Cyberwarfare / Nation-State Attacks , Forensics , Fraud Management & Cybercrime
White House Preparing 'Executive Action' After SolarWinds AttackDeputy National Security Adviser Anne Neuberger Offers an Update on Investigation
In an update on the investigation into the SolarWinds supply chain attack, Deputy National Security Adviser Anne Neuberger said the Biden administration is preparing "executive action" to address security shortcomings that have come to light.
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"We're working on close to about a dozen things - likely eight will pass - that will be part of an upcoming executive action to address the gaps we’ve identified in our review of this incident," Neuberger said.
Neuberger, who was recently named coordinator of the investigation into the attack, made her comments Wednesday at a White House press briefing.
Investigators believe that nine federal agencies, as well as 100 private sector organizations, were compromised as part of the attack, Neuberger said.
The supply chain attack was launched when hackers planted a backdoor known as "Sunburst" within an update for SolarWinds' Orion network monitoring platform. Then, 18,000 of the company's customers downloaded the update, and some of those were further targeted for follow-on attacks.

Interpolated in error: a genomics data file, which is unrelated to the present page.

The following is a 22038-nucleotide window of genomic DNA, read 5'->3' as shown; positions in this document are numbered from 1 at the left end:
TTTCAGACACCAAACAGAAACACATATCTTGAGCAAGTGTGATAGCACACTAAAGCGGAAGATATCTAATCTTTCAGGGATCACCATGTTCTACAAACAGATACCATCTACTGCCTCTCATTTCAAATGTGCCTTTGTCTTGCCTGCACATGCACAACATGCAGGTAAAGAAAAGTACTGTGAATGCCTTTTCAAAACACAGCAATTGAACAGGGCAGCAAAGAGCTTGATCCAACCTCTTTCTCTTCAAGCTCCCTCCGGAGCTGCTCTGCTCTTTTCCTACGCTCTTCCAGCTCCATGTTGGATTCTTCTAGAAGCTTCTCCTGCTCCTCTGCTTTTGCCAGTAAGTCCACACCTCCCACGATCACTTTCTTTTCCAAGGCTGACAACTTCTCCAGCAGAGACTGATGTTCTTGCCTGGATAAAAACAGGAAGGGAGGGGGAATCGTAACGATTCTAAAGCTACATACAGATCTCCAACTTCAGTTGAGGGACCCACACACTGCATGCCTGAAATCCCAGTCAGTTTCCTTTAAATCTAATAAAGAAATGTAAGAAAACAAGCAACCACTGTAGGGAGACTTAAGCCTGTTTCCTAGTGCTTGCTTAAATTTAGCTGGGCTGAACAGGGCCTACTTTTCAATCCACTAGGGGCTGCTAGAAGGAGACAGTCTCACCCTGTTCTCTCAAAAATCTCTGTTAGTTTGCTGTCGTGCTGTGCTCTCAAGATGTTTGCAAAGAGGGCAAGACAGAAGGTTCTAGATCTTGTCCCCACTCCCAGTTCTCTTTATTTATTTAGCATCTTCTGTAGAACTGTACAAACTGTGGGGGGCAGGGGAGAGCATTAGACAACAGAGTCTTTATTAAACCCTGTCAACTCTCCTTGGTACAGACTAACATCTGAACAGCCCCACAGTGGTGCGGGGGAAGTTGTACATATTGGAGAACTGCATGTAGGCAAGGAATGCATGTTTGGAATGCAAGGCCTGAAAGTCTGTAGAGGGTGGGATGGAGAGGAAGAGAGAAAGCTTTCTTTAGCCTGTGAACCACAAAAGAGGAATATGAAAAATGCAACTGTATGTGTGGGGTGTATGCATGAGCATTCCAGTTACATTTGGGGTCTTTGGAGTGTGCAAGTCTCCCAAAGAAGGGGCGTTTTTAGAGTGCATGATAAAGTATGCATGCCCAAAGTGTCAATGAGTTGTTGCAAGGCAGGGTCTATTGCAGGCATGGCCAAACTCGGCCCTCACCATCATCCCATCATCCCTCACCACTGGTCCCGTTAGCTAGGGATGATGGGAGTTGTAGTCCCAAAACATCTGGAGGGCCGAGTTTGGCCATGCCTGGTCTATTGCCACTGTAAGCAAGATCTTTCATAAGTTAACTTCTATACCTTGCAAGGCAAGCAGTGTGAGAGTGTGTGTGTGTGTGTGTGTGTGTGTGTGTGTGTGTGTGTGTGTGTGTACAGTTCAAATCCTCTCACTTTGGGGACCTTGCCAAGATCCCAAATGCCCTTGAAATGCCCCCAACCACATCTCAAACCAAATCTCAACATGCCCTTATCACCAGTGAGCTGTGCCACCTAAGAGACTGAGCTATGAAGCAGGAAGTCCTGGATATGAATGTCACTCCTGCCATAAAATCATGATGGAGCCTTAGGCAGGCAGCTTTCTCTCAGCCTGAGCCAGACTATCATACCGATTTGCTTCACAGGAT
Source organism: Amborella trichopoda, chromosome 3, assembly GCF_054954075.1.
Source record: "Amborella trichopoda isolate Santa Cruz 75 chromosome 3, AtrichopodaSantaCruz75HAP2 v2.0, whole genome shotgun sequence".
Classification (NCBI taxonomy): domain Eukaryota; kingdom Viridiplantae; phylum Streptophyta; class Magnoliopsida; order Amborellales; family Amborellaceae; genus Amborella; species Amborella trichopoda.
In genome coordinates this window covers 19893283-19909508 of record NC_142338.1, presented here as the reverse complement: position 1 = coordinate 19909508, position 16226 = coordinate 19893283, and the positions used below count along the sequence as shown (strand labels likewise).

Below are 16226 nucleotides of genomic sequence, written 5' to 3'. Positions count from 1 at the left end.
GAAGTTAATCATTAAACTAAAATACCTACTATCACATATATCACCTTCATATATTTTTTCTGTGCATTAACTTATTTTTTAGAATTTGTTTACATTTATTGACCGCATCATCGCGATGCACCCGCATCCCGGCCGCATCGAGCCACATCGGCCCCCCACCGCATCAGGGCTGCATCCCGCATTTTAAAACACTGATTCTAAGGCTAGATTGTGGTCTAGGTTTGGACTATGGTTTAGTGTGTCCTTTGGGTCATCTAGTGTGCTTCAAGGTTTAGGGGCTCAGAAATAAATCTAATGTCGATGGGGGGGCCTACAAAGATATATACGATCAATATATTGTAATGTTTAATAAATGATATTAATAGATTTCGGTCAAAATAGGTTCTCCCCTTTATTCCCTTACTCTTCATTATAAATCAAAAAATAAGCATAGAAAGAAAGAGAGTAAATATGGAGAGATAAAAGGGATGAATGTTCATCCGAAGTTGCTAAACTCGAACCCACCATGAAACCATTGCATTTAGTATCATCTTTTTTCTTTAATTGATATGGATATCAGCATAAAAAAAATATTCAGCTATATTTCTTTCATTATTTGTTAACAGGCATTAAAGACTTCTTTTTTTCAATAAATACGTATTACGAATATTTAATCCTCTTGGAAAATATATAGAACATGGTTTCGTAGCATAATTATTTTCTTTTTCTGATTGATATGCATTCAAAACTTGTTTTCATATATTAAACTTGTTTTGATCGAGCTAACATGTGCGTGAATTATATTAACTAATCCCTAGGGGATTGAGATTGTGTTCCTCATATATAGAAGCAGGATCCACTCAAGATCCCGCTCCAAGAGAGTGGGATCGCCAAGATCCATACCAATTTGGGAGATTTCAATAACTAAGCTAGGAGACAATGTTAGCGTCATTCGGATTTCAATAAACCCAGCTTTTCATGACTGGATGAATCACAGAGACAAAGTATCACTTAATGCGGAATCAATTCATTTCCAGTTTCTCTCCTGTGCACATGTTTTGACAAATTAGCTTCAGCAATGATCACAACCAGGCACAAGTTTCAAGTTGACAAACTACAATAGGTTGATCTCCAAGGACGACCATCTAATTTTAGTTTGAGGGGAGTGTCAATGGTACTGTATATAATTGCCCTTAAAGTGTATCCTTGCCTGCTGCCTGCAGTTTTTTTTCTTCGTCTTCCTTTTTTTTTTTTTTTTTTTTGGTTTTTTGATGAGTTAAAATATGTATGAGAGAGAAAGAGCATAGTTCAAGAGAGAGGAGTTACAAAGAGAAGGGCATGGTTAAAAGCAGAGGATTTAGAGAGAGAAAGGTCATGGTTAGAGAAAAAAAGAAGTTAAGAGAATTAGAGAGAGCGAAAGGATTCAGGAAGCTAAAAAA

Neuberger also noted that it will take several months to fully expel malicious code from the networks targeted by the hackers.
Assessing the entire scope of the SolarWinds attack is difficult, Neuberger acknowledged.
"There's a lack of domestic visibility, so as a country, we choose to have both privacy and security," Neuberger said. "So the intelligence community largely has no visibility into private sector networks. The hackers launched the hack from inside the United States, which further made it difficult for the U.S. government to observe their activity. Even within federal networks, a culture and authorities inhibit visibility, which is something we need to address."
The agencies investigating the SolarWinds supply chain attack have said it likely was part of a cyberespionage campaign conducted by a hacking group with ties to Russia (see: President Biden Orders SolarWinds Intelligence Assessment).
Neuberger did not offer specifics about what any White House executive action might contain. But security experts note that the Biden White House could enact several measures to address the cybersecurity concerns stemming from this hacking incident.